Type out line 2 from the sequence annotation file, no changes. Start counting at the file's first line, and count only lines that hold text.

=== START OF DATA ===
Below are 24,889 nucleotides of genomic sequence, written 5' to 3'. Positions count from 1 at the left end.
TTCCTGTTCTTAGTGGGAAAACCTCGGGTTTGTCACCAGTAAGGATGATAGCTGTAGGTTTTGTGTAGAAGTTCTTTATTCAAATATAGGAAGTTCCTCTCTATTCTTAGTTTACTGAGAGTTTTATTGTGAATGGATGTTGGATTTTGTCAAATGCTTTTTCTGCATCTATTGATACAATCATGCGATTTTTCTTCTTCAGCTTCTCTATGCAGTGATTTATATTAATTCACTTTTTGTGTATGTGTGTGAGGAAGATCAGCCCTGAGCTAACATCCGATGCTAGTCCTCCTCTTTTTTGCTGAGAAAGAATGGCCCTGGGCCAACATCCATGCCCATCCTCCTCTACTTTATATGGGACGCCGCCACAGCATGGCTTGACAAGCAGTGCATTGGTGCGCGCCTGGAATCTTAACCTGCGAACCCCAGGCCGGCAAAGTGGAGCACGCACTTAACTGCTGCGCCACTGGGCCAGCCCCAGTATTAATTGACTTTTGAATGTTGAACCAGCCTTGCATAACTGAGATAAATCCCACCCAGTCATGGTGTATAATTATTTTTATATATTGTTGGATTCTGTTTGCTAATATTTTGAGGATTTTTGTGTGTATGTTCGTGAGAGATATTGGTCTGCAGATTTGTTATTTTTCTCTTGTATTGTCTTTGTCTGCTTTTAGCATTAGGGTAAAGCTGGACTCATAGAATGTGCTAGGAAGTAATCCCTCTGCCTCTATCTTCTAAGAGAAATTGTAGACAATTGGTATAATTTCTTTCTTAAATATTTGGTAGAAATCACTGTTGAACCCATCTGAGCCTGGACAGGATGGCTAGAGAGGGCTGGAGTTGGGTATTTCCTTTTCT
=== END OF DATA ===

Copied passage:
TTCCTGTTCTTAGTGGGAAAACCTCGGGTTTGTCACCAGTAAGGATGATAGCTGTAGGTTTTGTGTAGAAGTTCTTTATTCAAATATAGGAAGTTCCTCTCTATTCTTAGTTTACTGAGAGTTTTATTGTGAATGGATGTTGGATTTTGTCAAATGCTTTTTCTGCATCTATTGATACAATCATGCGATTTTTCTTCTTCAGCTTCTCTATGCAGTGATTTATATTAATTCACTTTTTGTGTATGTGTGTGAGGAAGATCAGCCCTGAGCTAACATCCGATGCTAGTCCTCCTCTTTTTTGCTGAGAAAGAATGGCCCTGGGCCAACATCCATGCCCATCCTCCTCTACTTTATATGGGACGCCGCCACAGCATGGCTTGACAAGCAGTGCATTGGTGCGCGCCTGGAATCTTAACCTGCGAACCCCAGGCCGGCAAAGTGGAGCACGCACTTAACTGCTGCGCCACTGGGCCAGCCCCAGTATTAATTGACTTTTGAATGTTGAACCAGCCTTGCATAACTGAGATAAATCCCACCCAGTCATGGTGTATAATTATTTTTATATATTGTTGGATTCTGTTTGCTAATATTTTGAGGATTTTTGTGTGTATGTTCGTGAGAGATATTGGTCTGCAGATTTGTTATTTTTCTCTTGTATTGTCTTTGTCTGCTTTTAGCATTAGGGTAAAGCTGGACTCATAGAATGTGCTAGGAAGTAATCCCTCTGCCTCTATCTTCTAAGAGAAATTGTAGACAATTGGTATAATTTCTTTCTTAAATATTTGGTAGAAATCACTGTTGAACCCATCTGAGCCTGGACAGGATGGCTAGAGAGGGCTGGAGTTGGGTATTTCCTTTTCT